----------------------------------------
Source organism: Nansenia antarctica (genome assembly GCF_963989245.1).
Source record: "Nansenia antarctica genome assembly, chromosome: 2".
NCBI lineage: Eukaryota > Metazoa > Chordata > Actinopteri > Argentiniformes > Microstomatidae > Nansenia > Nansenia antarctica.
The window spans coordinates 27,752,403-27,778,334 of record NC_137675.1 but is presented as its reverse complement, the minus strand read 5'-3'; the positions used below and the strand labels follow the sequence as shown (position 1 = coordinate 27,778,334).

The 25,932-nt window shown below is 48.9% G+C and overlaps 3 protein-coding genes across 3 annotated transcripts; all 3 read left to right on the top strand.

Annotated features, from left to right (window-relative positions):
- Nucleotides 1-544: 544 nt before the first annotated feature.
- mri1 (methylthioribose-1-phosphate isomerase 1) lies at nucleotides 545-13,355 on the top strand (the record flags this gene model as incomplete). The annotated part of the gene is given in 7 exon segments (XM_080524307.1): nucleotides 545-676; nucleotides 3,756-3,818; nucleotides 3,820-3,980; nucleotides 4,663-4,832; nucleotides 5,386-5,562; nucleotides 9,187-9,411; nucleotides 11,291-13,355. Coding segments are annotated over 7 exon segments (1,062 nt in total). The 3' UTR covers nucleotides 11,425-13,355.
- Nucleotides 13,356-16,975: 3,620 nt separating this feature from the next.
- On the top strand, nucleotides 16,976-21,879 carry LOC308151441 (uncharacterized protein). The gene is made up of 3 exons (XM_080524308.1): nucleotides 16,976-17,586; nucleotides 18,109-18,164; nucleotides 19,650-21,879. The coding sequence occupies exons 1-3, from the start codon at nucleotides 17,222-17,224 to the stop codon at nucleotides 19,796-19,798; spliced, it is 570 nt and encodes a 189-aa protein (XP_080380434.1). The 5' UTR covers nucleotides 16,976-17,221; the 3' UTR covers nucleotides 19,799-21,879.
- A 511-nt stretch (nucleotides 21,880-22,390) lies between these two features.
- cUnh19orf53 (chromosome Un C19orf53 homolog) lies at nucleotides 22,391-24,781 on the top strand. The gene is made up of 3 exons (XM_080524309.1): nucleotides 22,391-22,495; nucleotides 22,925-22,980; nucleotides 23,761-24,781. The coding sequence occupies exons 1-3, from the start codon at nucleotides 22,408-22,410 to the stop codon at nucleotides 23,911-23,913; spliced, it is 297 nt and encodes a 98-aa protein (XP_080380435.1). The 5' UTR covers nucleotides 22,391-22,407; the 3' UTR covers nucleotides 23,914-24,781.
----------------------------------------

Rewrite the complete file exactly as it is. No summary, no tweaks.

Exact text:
Source organism: Nansenia antarctica (genome assembly GCF_963989245.1).
Source record: "Nansenia antarctica genome assembly, chromosome: 2".
NCBI lineage: Eukaryota > Metazoa > Chordata > Actinopteri > Argentiniformes > Microstomatidae > Nansenia > Nansenia antarctica.
The window spans coordinates 27,752,403-27,778,334 of record NC_137675.1 but is presented as its reverse complement, the minus strand read 5'-3'; the positions used below and the strand labels follow the sequence as shown (position 1 = coordinate 27,778,334).

The 25,932-nt window shown below is 48.9% G+C and overlaps 3 protein-coding genes across 3 annotated transcripts; all 3 read left to right on the top strand.

Annotated features, from left to right (window-relative positions):
- Nucleotides 1-544: 544 nt before the first annotated feature.
- mri1 (methylthioribose-1-phosphate isomerase 1) lies at nucleotides 545-13,355 on the top strand (the record flags this gene model as incomplete). The annotated part of the gene is given in 7 exon segments (XM_080524307.1): nucleotides 545-676; nucleotides 3,756-3,818; nucleotides 3,820-3,980; nucleotides 4,663-4,832; nucleotides 5,386-5,562; nucleotides 9,187-9,411; nucleotides 11,291-13,355. Coding segments are annotated over 7 exon segments (1,062 nt in total). The 3' UTR covers nucleotides 11,425-13,355.
- Nucleotides 13,356-16,975: 3,620 nt separating this feature from the next.
- On the top strand, nucleotides 16,976-21,879 carry LOC308151441 (uncharacterized protein). The gene is made up of 3 exons (XM_080524308.1): nucleotides 16,976-17,586; nucleotides 18,109-18,164; nucleotides 19,650-21,879. The coding sequence occupies exons 1-3, from the start codon at nucleotides 17,222-17,224 to the stop codon at nucleotides 19,796-19,798; spliced, it is 570 nt and encodes a 189-aa protein (XP_080380434.1). The 5' UTR covers nucleotides 16,976-17,221; the 3' UTR covers nucleotides 19,799-21,879.
- A 511-nt stretch (nucleotides 21,880-22,390) lies between these two features.
- cUnh19orf53 (chromosome Un C19orf53 homolog) lies at nucleotides 22,391-24,781 on the top strand. The gene is made up of 3 exons (XM_080524309.1): nucleotides 22,391-22,495; nucleotides 22,925-22,980; nucleotides 23,761-24,781. The coding sequence occupies exons 1-3, from the start codon at nucleotides 22,408-22,410 to the stop codon at nucleotides 23,911-23,913; spliced, it is 297 nt and encodes a 98-aa protein (XP_080380435.1). The 5' UTR covers nucleotides 22,391-22,407; the 3' UTR covers nucleotides 23,914-24,781.